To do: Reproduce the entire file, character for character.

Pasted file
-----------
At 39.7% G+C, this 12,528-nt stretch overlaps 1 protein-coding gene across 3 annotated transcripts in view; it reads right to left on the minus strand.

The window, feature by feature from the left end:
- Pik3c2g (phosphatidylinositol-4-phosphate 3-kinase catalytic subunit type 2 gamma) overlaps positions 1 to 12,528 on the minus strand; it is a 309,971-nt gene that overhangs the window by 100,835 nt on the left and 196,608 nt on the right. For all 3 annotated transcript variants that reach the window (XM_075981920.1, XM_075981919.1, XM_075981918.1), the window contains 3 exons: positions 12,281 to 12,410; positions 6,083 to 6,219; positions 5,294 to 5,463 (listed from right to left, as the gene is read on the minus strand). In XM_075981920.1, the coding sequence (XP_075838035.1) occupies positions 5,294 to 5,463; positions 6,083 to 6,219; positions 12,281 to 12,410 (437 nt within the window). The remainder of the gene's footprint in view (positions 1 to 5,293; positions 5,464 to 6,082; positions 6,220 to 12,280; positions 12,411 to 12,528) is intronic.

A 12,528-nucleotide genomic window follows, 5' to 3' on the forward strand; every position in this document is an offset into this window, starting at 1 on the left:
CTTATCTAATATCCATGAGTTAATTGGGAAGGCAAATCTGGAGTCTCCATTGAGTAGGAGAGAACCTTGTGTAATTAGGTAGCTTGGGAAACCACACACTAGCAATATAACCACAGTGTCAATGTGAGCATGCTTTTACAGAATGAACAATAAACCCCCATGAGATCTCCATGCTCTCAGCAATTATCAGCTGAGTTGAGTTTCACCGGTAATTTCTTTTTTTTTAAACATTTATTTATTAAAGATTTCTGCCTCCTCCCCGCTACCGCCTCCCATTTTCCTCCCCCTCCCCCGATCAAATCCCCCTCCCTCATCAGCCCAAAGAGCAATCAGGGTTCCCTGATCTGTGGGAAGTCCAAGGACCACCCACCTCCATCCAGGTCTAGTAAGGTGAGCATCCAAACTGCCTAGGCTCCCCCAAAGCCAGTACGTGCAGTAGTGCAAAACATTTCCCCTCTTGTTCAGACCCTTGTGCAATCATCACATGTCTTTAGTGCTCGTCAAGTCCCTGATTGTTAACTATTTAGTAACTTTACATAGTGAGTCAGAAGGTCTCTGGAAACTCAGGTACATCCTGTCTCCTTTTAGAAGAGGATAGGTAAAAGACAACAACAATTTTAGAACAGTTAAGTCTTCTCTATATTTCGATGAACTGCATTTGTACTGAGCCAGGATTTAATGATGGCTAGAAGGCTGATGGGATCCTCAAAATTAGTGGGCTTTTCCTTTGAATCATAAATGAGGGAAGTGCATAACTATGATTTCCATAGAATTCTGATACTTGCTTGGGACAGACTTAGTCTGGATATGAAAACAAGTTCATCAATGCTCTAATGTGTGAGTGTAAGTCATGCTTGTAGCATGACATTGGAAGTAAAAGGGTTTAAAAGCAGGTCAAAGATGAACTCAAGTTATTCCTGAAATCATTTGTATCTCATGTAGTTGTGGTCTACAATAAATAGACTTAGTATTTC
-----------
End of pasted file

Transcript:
At 39.7% G+C, this 12,528-nt stretch overlaps 1 protein-coding gene across 3 annotated transcripts in view; it reads right to left on the minus strand.

The window, feature by feature from the left end:
- Pik3c2g (phosphatidylinositol-4-phosphate 3-kinase catalytic subunit type 2 gamma) overlaps positions 1 to 12,528 on the minus strand; it is a 309,971-nt gene that overhangs the window by 100,835 nt on the left and 196,608 nt on the right. For all 3 annotated transcript variants that reach the window (XM_075981920.1, XM_075981919.1, XM_075981918.1), the window contains 3 exons: positions 12,281 to 12,410; positions 6,083 to 6,219; positions 5,294 to 5,463 (listed from right to left, as the gene is read on the minus strand). In XM_075981920.1, the coding sequence (XP_075838035.1) occupies positions 5,294 to 5,463; positions 6,083 to 6,219; positions 12,281 to 12,410 (437 nt within the window). The remainder of the gene's footprint in view (positions 1 to 5,293; positions 5,464 to 6,082; positions 6,220 to 12,280; positions 12,411 to 12,528) is intronic.

A 12,528-nucleotide genomic window follows, 5' to 3' on the forward strand; every position in this document is an offset into this window, starting at 1 on the left:
CTTATCTAATATCCATGAGTTAATTGGGAAGGCAAATCTGGAGTCTCCATTGAGTAGGAGAGAACCTTGTGTAATTAGGTAGCTTGGGAAACCACACACTAGCAATATAACCACAGTGTCAATGTGAGCATGCTTTTACAGAATGAACAATAAACCCCCATGAGATCTCCATGCTCTCAGCAATTATCAGCTGAGTTGAGTTTCACCGGTAATTTCTTTTTTTTTAAACATTTATTTATTAAAGATTTCTGCCTCCTCCCCGCTACCGCCTCCCATTTTCCTCCCCCTCCCCCGATCAAATCCCCCTCCCTCATCAGCCCAAAGAGCAATCAGGGTTCCCTGATCTGTGGGAAGTCCAAGGACCACCCACCTCCATCCAGGTCTAGTAAGGTGAGCATCCAAACTGCCTAGGCTCCCCCAAAGCCAGTACGTGCAGTAGTGCAAAACATTTCCCCTCTTGTTCAGACCCTTGTGCAATCATCACATGTCTTTAGTGCTCGTCAAGTCCCTGATTGTTAACTATTTAGTAACTTTACATAGTGAGTCAGAAGGTCTCTGGAAACTCAGGTACATCCTGTCTCCTTTTAGAAGAGGATAGGTAAAAGACAACAACAATTTTAGAACAGTTAAGTCTTCTCTATATTTCGATGAACTGCATTTGTACTGAGCCAGGATTTAATGATGGCTAGAAGGCTGATGGGATCCTCAAAATTAGTGGGCTTTTCCTTTGAATCATAAATGAGGGAAGTGCATAACTATGATTTCCATAGAATTCTGATACTTGCTTGGGACAGACTTAGTCTGGATATGAAAACAAGTTCATCAATGCTCTAATGTGTGAGTGTAAGTCATGCTTGTAGCATGACATTGGAAGTAAAAGGGTTTAAAAGCAGGTCAAAGATGAACTCAAGTTATTCCTGAAATCATTTGTATCTCATGTAGTTGTGGTCTACAATAAATAGACTTAGTATTTC